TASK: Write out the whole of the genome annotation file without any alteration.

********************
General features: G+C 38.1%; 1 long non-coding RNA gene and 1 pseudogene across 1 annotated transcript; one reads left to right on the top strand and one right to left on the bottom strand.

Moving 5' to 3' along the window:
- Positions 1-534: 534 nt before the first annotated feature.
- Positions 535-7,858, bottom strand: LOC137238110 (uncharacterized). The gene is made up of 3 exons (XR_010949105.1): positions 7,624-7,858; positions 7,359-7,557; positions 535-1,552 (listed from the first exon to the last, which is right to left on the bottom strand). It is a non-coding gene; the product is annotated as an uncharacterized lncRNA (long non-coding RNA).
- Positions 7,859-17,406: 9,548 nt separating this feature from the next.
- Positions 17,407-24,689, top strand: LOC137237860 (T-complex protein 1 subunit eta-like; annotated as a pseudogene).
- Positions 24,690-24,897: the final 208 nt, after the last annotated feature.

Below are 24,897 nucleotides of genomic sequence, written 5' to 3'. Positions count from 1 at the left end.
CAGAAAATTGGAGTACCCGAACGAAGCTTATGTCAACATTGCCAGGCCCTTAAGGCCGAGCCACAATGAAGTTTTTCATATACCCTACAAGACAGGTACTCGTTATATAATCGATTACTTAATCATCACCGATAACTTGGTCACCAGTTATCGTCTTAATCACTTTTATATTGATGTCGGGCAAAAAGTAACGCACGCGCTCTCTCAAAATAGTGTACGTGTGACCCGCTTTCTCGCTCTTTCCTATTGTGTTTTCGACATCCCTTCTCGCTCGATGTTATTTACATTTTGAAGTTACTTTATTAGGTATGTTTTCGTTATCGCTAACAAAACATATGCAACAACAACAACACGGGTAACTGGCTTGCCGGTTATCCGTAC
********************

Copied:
General features: G+C 38.1%; 1 long non-coding RNA gene and 1 pseudogene across 1 annotated transcript; one reads left to right on the top strand and one right to left on the bottom strand.

Moving 5' to 3' along the window:
- Positions 1-534: 534 nt before the first annotated feature.
- Positions 535-7,858, bottom strand: LOC137238110 (uncharacterized). The gene is made up of 3 exons (XR_010949105.1): positions 7,624-7,858; positions 7,359-7,557; positions 535-1,552 (listed from the first exon to the last, which is right to left on the bottom strand). It is a non-coding gene; the product is annotated as an uncharacterized lncRNA (long non-coding RNA).
- Positions 7,859-17,406: 9,548 nt separating this feature from the next.
- Positions 17,407-24,689, top strand: LOC137237860 (T-complex protein 1 subunit eta-like; annotated as a pseudogene).
- Positions 24,690-24,897: the final 208 nt, after the last annotated feature.

Below are 24,897 nucleotides of genomic sequence, written 5' to 3'. Positions count from 1 at the left end.
CAGAAAATTGGAGTACCCGAACGAAGCTTATGTCAACATTGCCAGGCCCTTAAGGCCGAGCCACAATGAAGTTTTTCATATACCCTACAAGACAGGTACTCGTTATATAATCGATTACTTAATCATCACCGATAACTTGGTCACCAGTTATCGTCTTAATCACTTTTATATTGATGTCGGGCAAAAAGTAACGCACGCGCTCTCTCAAAATAGTGTACGTGTGACCCGCTTTCTCGCTCTTTCCTATTGTGTTTTCGACATCCCTTCTCGCTCGATGTTATTTACATTTTGAAGTTACTTTATTAGGTATGTTTTCGTTATCGCTAACAAAACATATGCAACAACAACAACACGGGTAACTGGCTTGCCGGTTATCCGTAC